AU - Misawa, Sonoko

PY - 2008

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N2 - BACKGROUND: POEMS (polyneuropathy, organomegaly, endocrinopathy, M-protein, and skin changes) syndrome is a rare cause of demyelinating and axonal mixed neuropathy with multiorgan involvement and monoclonal plasma cell-proliferative disorder. The pathogenesis of POEMS syndrome is not well understood, but overproduction of vascular endothelial growth factor (VEGF), probably secreted by plasmacytomas, is likely to be responsible for most of the characteristic symptoms. POEMS syndrome is a potentially fatal disease, and patients' quality of life deteriorates because of progressive neuropathy, massive pleural effusion or ascites, or thromboembolic events. There is a need for efficacious therapy to improve prognosis. OBJECTIVES: To provide the best available evidence from randomised controlled trials on treatment for POEMS syndrome. SEARCH STRATEGY: We searched the Cochrane Neuromuscular Disease Group Trials Register (March 2008), MEDLINE (from January 1966 to March 2008), EMBASE (from January 1980 to March 2008) and CINAHL (from January 1982 to March 2008) for randomized controlled trials, quasi-randomized trials, historically controlled studies, and trials with concurrent controls. We adapted this strategy to search MEDLINE from 1966 and EMBASE from 1980 for comparative cohort studies, case-control studies and trials, and case series. SELECTION CRITERIA: All randomized and quasi-randomized controlled trials, and non-randomized controlled studies were sought. Since we discovered no such clinical trials , we assessed and summarized all retrospective case series including five or more patients in the 'Discussion' section. DATA COLLECTION AND ANALYSIS: Two authors independently reviewed and extracted details of all potentially relevant trials with any treatment for POEMS syndrome. We then collated and summarized information on the outcome. MAIN RESULTS: We found no randomized or non-randomized prospective controlled trials of treatment for POEMS syndrome. We summarized the results of retrospective case series containing five or more patients in the Discussion section. AUTHORS' CONCLUSIONS: There are no randomized or quasi-randomized controlled clinical trials of treatment for POEMS syndrome on which to base practice.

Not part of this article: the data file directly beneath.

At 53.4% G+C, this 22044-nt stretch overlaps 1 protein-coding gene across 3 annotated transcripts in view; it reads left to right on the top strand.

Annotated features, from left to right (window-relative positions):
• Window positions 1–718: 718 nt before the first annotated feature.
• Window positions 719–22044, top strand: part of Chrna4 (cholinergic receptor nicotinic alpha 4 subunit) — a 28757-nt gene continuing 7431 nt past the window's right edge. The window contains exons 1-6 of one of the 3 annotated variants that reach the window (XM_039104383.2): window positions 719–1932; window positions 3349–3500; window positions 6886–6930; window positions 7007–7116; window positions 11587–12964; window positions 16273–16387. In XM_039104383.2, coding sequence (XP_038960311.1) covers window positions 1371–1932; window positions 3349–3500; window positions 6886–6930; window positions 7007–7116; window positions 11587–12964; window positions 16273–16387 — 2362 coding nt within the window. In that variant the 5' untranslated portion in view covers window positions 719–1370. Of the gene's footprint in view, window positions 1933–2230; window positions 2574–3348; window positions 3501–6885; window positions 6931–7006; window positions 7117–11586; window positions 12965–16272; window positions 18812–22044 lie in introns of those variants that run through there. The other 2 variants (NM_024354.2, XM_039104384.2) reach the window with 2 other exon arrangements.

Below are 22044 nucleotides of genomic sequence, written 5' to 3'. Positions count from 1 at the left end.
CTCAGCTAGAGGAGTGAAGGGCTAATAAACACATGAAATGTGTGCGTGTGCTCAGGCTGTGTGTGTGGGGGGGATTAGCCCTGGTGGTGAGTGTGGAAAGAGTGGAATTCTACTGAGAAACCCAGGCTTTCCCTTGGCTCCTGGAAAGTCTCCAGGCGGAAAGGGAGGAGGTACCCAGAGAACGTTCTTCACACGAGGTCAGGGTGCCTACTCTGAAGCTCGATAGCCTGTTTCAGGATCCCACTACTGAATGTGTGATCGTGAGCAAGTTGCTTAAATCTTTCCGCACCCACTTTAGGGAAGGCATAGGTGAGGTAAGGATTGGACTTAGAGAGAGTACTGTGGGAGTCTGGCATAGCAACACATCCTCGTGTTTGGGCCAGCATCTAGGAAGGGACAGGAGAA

AB - BACKGROUND: POEMS (polyneuropathy, organomegaly, endocrinopathy, M-protein, and skin changes) syndrome is a rare cause of demyelinating and axonal mixed neuropathy with multiorgan involvement and monoclonal plasma cell-proliferative disorder. The pathogenesis of POEMS syndrome is not well understood, but overproduction of vascular endothelial growth factor (VEGF), probably secreted by plasmacytomas, is likely to be responsible for most of the characteristic symptoms. POEMS syndrome is a potentially fatal disease, and patients' quality of life deteriorates because of progressive neuropathy, massive pleural effusion or ascites, or thromboembolic events. There is a need for efficacious therapy to improve prognosis. OBJECTIVES: To provide the best available evidence from randomised controlled trials on treatment for POEMS syndrome. SEARCH STRATEGY: We searched the Cochrane Neuromuscular Disease Group Trials Register (March 2008), MEDLINE (from January 1966 to March 2008), EMBASE (from January 1980 to March 2008) and CINAHL (from January 1982 to March 2008) for randomized controlled trials, quasi-randomized trials, historically controlled studies, and trials with concurrent controls. We adapted this strategy to search MEDLINE from 1966 and EMBASE from 1980 for comparative cohort studies, case-control studies and trials, and case series. SELECTION CRITERIA: All randomized and quasi-randomized controlled trials, and non-randomized controlled studies were sought. Since we discovered no such clinical trials , we assessed and summarized all retrospective case series including five or more patients in the 'Discussion' section. DATA COLLECTION AND ANALYSIS: Two authors independently reviewed and extracted details of all potentially relevant trials with any treatment for POEMS syndrome. We then collated and summarized information on the outcome. MAIN RESULTS: We found no randomized or non-randomized prospective controlled trials of treatment for POEMS syndrome. We summarized the results of retrospective case series containing five or more patients in the Discussion section. AUTHORS' CONCLUSIONS: There are no randomized or quasi-randomized controlled clinical trials of treatment for POEMS syndrome on which to base practice.